Terry Pratchett – Monstrous Regiment (2003) Review

Monstrous regiment

Also in this series:

Reading the Discworld series in sequence, you might notice Terry Pratchett’s sense of humour changing over the years. Where the first dozen novels relied more on clever word play, his later novels found their humour in satirical situations. That element of satire became sharper too – more mocking, more serious in its intentions. When we get to Monstrous Regiment, we get to perhaps his sharpest, most biting novel in the series.

It tells the story of Polly Perks, a girl who dresses up as a boy to enter the military, in search of her older brother. We are in Borogravia, a location not visited before in the series, and a very warlike and religious country. The country follows the Book of Nuggan, which is actually more like a heavy binder that lists all the things that are considered Abominations unto Nuggan, such as chocolate, and the colour blue. The country also suffers from too much patriotism. You can’t be the greatest country in the world without having enemies, after all. And even when Borogravia is losing, it is winning. Make of this characterization what you will.

As Polly enters the army, we start out all Full Metal Jacket style and she enters a company consisting of course of a vampire, a troll, an Igor and so on. A “monstrous” regiment. But Pratchett references with this title an actual, sexist pamphlet from 1558 by one John Knox that raved against government by women. It doesn’t take long before we discover that all human members of her company are actually women in disguise.

The last years I’ve become rather tired of politics entering entertainment – not because I am against the underlying sentiments, but because films and books are being praised for being great for having political messages that have very little to do with the actual themes or qualities of plot and characterization in these works. Only in a few instances, such as Kameron Hurley’s The Stars Are Legion (2016), did I feel that the gender identity issues it took up were a natural, holistic part of the universe she created and the story she wanted to tell. It made sense for such themes to be present in that novel, just as it makes sense for themes about war to be present in military fiction.

For Terry Pratchett, I also make an exception, because his mocking satire is intelligent and piercing, and the issues of sexism and patriotism he takes up also happen to be the central theme of the novel. It makes sense for them to be there. Sometimes he goes down the road of “women are better and men are stupid”, which I find tiresome and unconstructive, but then turns it around in later pages. Besides, Pratchett wrote interesting female characters long before today’s focus on it.

So, we meet a whole roster of new characters, and at first the group feels like a version of Sam Vimes’ city watch. The military regiment has the same diversity of fantasy characters – the troll, the vampire, the igor – and sergeant Jackrum is the guy with the “street smarts”. The characters really started working for me around the halfway point. Maladict the vampire has an addiction to coffee (something I personally relate to) and withdrawal turns him into a Vietnam soldier from apocalypse now. Jackrum the sarge is a lot meaner than Vimes, but a lot of fun to read about. Only Polly herself feels a bit flat.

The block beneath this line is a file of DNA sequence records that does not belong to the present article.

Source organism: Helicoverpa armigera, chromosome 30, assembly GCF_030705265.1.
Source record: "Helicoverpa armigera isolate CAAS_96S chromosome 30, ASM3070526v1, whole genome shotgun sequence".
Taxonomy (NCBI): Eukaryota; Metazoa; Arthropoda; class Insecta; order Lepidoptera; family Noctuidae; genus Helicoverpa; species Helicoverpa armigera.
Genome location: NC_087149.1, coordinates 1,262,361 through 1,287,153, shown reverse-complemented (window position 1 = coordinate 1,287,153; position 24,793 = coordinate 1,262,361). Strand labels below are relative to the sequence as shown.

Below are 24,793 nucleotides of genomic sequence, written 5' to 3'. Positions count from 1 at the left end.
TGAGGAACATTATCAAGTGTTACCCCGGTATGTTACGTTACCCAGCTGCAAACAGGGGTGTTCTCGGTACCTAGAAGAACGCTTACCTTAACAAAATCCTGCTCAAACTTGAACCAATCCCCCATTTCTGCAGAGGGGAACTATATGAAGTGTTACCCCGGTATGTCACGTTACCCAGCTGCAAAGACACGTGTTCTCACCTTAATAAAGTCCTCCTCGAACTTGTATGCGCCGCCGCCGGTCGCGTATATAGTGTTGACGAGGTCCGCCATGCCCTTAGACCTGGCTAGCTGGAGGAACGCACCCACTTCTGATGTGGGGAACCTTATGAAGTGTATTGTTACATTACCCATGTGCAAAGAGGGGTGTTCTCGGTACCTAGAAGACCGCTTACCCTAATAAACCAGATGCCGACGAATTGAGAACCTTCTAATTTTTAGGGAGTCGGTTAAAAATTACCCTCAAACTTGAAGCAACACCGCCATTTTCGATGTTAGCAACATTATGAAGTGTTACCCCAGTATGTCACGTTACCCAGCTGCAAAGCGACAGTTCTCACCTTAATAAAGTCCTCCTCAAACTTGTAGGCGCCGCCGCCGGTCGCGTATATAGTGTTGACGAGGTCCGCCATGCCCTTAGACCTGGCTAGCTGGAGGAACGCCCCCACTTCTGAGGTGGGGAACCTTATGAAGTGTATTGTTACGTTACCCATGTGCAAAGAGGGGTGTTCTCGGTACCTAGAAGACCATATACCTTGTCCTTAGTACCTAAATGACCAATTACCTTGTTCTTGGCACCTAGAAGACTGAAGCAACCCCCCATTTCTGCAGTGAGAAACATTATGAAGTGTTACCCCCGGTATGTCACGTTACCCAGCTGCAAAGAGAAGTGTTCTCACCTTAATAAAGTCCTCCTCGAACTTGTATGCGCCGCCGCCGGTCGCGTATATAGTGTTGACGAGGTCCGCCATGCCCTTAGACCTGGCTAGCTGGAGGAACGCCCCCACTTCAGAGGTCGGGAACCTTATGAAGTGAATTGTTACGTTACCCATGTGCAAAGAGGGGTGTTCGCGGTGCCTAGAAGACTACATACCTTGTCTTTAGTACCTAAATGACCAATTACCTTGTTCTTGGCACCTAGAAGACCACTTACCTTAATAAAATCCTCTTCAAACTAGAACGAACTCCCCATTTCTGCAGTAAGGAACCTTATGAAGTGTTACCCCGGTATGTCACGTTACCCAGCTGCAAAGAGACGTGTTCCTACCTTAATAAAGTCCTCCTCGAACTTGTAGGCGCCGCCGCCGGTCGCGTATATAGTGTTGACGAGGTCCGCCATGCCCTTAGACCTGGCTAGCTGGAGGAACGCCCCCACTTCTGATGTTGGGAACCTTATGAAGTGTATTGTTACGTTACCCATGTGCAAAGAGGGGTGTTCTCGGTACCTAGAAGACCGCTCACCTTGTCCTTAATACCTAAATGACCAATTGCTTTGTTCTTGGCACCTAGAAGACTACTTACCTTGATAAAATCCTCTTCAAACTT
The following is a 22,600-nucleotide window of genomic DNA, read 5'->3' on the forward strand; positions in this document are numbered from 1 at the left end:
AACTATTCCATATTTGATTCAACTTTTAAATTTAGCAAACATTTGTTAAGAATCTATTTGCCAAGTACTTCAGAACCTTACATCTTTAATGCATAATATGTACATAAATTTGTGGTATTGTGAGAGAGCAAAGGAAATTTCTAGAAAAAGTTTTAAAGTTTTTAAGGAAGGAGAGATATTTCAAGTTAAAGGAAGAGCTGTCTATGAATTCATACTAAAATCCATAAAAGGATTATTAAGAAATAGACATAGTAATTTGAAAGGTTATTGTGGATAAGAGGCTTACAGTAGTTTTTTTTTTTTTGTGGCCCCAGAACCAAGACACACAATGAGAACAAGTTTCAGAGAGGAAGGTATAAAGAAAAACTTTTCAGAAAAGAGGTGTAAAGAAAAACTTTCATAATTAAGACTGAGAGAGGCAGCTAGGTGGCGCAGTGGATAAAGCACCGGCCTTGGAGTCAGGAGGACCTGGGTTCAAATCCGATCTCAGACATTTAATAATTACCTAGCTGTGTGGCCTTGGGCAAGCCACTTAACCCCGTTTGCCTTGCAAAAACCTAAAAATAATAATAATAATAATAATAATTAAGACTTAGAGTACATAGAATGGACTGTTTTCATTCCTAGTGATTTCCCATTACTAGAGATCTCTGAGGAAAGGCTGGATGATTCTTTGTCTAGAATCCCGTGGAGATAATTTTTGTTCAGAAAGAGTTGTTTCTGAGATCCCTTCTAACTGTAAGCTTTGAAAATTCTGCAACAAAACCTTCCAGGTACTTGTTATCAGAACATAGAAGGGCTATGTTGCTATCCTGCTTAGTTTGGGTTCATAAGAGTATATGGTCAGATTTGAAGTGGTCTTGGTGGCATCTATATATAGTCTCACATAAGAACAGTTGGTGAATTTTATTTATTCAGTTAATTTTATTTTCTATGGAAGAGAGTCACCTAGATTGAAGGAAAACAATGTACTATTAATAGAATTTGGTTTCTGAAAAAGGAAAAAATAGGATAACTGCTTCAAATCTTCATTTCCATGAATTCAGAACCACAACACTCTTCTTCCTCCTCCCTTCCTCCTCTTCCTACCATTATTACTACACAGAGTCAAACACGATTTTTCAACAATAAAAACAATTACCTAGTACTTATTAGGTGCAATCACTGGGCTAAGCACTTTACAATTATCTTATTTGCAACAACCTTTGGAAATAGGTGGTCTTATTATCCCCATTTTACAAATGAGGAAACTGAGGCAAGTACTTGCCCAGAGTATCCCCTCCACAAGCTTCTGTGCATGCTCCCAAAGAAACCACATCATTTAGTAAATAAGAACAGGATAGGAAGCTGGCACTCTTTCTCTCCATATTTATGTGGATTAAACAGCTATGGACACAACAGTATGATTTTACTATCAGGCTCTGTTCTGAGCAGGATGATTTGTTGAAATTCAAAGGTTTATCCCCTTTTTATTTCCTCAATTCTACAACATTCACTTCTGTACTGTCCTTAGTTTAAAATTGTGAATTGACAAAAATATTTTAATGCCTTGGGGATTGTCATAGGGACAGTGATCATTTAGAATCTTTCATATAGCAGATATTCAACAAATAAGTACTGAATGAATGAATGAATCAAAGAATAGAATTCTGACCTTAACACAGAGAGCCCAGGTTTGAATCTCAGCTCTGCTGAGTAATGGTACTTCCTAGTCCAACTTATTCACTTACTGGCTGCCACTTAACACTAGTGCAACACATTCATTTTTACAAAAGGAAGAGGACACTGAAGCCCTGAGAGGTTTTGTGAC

Many of the jokes write themselves by this time, especially with the fantasy characters, but Pratchett never went so grim with the characters’ backgrounds. The female soldiers found themselves in the army running from restrictions and abuse. Looking back at earlier novels of Pratchett, like Equal Rites (1987), where women’s rights featured as well but the story was much lighter, and then looking at later novels like Night Watch (2002) which also went dark with the grittiness of revolutions, then a picture forms of Pratchett becoming angrier and having more to get off his chest.

I wish Pratchett was less insistent at times at how everything has its gritty downsides. What I am missing here is a character like Granny Weatherwax (perhaps Pratchett’s finest creation): someone who is confronted with the stupidity of the world all the time but uses head-ology to outwit everyone by strength of character. She, however, has been transported to Pratchett’s Young Adult novels as a role model. I wish that that optimistic role model idea and lighter storytelling of the YA novels had remained integrated with the grittiness of Night Watch and Monstrous Regiment.

Overall, I thought this was just an ok novel, and Pratchett’s writing is always smooth. The crossdressing jokes wore thin after a while, though, but the characters were a lot of fun. It went on for far too long, however, and has about 10 endings. I skipped the final 50 pages. Sorry, Terry.

7/10

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Roger Zelazny – Jack of Shadows (1971) Review

jack of shadows

Jack of Shadows, perhaps not Zelazny’s best known work, can still be considered one of the essential Zelazny reads. Written in between his Amber novels, Jack of Shadows has the same inventiveness but is a love letter to Jack Vance in a unique science fantasy setting.

Jack is, just like so many other fictional characters named Jack, a miscreant. A famous thief, Jack of Shadows. A living piece of folklore. So when he shows up at a local games event and ogles the prize trophy, the game master quickly has him arrested and executed. That’s how the novel somewhat haphazardly and confusingly starts off. Jack, however, has many lives.